One of our second year law students at MSU Law, Whitney Gravelle, was a huge help in researching issues related to administrative authority and getting a first draft going.
An excerpt from the Oregonian
In March, after 38 years of work, the state found that the tribes’ water rights dated to “time immemorial,” making them by far the most senior. That means the tribes will get water to protect fish in traditional fishing grounds, including two species of suckers on the endangered species list.
Farmers irrigating through the federal government’s 1905 Klamath Reclamation Project, covering roughly 200,000 acres that draw from the lake, will also get water, though they’ll face restrictions, too.
But “off-project” irrigators on about 150,000 acres above the lake generally have junior water rights to reclamation-project irrigators. They’ll have to tap wells if they can or see their water supplies reduced or shut off.
The AP story is here.
The administrative law decision and other materials can be found here.
The D. C. Circuit says yes. Last week’s article (on the blog Circuit Splits) is here. The article analyzes how the D.C. Circuit decision Grocery Manufacturers Association v. E.P.A. creates a circuit split as to whether prudential standing is jurisdictional. The dissent in the case relies significantly on Match-E-Be-Nash-She-Wish Band of Pottawatomi Indians v. Patchak.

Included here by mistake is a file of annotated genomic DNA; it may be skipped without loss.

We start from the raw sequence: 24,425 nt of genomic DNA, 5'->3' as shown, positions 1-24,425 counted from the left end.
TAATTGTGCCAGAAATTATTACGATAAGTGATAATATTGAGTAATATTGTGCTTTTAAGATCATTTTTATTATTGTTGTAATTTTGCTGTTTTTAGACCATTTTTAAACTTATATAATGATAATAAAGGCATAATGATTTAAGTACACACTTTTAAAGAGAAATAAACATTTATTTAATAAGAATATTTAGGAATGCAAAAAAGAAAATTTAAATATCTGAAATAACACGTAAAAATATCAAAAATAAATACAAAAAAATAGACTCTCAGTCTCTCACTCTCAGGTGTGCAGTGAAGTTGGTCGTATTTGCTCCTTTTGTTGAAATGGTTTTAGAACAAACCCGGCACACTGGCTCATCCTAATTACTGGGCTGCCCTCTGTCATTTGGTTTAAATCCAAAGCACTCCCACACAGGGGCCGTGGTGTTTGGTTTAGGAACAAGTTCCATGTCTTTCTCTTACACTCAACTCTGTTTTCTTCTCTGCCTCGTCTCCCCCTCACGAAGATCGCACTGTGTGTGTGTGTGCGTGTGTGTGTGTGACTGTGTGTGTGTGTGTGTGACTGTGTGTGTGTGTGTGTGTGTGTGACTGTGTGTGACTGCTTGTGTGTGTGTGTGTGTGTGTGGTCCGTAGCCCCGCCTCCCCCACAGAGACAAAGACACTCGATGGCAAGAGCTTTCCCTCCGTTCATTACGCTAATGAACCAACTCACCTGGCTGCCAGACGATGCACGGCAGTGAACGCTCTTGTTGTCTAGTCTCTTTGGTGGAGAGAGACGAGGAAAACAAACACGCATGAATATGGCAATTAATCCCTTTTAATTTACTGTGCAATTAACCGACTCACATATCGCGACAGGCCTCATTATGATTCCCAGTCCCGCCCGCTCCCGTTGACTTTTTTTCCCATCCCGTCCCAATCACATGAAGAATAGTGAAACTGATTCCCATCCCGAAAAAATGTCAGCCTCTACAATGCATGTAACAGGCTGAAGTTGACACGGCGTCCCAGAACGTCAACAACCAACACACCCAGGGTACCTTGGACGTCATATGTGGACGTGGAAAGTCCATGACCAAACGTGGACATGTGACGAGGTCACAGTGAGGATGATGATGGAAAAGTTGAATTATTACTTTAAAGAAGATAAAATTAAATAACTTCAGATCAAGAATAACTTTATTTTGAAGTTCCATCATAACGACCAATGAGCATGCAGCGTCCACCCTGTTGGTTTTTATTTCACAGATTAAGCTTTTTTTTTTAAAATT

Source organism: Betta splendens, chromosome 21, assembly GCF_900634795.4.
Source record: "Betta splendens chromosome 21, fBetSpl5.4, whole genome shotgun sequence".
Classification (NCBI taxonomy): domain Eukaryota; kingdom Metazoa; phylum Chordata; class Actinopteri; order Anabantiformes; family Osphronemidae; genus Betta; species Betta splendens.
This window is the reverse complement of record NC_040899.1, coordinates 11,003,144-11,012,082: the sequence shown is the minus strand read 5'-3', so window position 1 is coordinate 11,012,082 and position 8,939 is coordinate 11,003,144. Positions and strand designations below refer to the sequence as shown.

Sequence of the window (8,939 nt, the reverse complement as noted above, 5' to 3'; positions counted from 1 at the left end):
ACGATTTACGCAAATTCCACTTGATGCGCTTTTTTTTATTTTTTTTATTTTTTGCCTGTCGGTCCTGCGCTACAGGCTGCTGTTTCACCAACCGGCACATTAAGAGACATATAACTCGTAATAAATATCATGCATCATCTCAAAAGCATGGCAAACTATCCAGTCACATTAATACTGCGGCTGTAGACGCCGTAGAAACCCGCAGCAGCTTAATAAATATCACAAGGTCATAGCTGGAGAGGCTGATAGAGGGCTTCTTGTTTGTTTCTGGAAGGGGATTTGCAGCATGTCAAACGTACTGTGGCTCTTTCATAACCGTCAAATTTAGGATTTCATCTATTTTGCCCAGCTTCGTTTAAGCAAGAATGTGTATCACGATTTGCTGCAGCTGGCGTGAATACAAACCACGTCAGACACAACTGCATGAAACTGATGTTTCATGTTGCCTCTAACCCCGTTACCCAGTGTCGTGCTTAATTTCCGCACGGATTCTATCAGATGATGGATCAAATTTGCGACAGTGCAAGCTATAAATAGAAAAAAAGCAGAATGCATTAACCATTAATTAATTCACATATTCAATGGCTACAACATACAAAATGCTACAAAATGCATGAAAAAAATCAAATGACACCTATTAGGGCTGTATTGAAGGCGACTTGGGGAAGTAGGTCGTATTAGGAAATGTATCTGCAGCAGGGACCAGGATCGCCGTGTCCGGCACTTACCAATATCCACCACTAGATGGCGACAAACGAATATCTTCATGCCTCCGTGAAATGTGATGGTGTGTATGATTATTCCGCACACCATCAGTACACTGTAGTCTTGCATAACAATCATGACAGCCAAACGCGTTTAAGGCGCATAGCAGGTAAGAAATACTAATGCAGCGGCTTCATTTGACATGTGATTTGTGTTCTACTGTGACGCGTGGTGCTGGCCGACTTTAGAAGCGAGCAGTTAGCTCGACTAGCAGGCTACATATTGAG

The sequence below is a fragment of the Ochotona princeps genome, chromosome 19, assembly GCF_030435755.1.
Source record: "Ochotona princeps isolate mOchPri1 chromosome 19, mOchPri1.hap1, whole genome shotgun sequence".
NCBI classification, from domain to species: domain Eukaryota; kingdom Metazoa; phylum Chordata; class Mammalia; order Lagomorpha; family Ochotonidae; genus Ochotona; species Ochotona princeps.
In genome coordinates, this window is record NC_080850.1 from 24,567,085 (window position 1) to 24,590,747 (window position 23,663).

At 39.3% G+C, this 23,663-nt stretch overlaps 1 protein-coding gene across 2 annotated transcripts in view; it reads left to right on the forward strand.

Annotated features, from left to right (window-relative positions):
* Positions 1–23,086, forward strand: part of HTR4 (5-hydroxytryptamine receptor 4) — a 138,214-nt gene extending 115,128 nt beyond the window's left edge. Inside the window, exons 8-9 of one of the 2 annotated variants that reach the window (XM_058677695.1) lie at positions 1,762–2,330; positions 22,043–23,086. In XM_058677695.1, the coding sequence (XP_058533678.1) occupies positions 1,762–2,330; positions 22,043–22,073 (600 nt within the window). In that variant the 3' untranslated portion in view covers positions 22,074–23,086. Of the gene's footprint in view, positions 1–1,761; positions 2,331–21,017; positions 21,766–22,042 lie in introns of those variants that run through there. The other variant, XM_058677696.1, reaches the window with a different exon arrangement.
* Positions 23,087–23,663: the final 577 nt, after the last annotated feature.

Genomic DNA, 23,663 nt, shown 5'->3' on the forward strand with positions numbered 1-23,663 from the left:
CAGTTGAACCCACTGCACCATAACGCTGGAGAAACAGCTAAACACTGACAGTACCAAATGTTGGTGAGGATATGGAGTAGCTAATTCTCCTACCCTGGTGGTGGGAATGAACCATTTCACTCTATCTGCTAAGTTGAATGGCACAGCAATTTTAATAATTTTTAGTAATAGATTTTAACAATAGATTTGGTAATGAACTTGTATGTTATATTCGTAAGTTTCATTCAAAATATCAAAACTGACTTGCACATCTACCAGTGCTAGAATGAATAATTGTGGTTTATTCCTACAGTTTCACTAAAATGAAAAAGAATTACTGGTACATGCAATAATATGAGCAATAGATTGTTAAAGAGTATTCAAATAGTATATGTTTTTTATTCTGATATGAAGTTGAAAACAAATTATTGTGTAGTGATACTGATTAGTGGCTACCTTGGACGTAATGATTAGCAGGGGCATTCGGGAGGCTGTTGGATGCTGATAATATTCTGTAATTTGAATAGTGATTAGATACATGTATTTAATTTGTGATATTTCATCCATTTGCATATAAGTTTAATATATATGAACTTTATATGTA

First part of the article from the Oregonian:
The Oregon Board of Education voted Thursday afternoon to ban Native American mascots in schools across the state. The policy, which represents one of the toughest stances on the issue nationwide, was passed on a vote of 5-1.
“There’s a collective right that exists here,” said board member Artemio Paz. These sorts of mascots produce “racism and unnecessary bullying. We do not allow that to exist for any of our populations.”
All told it will affect at least 15 Oregon schools. Some schools will have to change both their mascots and their nicknames. Others, who call themselves “warriors,” will be allowed to keep their names but must change their mascots. The schools will have to make the changes by July 2017 or risk losing state funding.
Previous post is here.
A couple of weeks ago, the Oregon Department of Education heard testimony on Native American Mascots in Public Schools. The post with article links is here.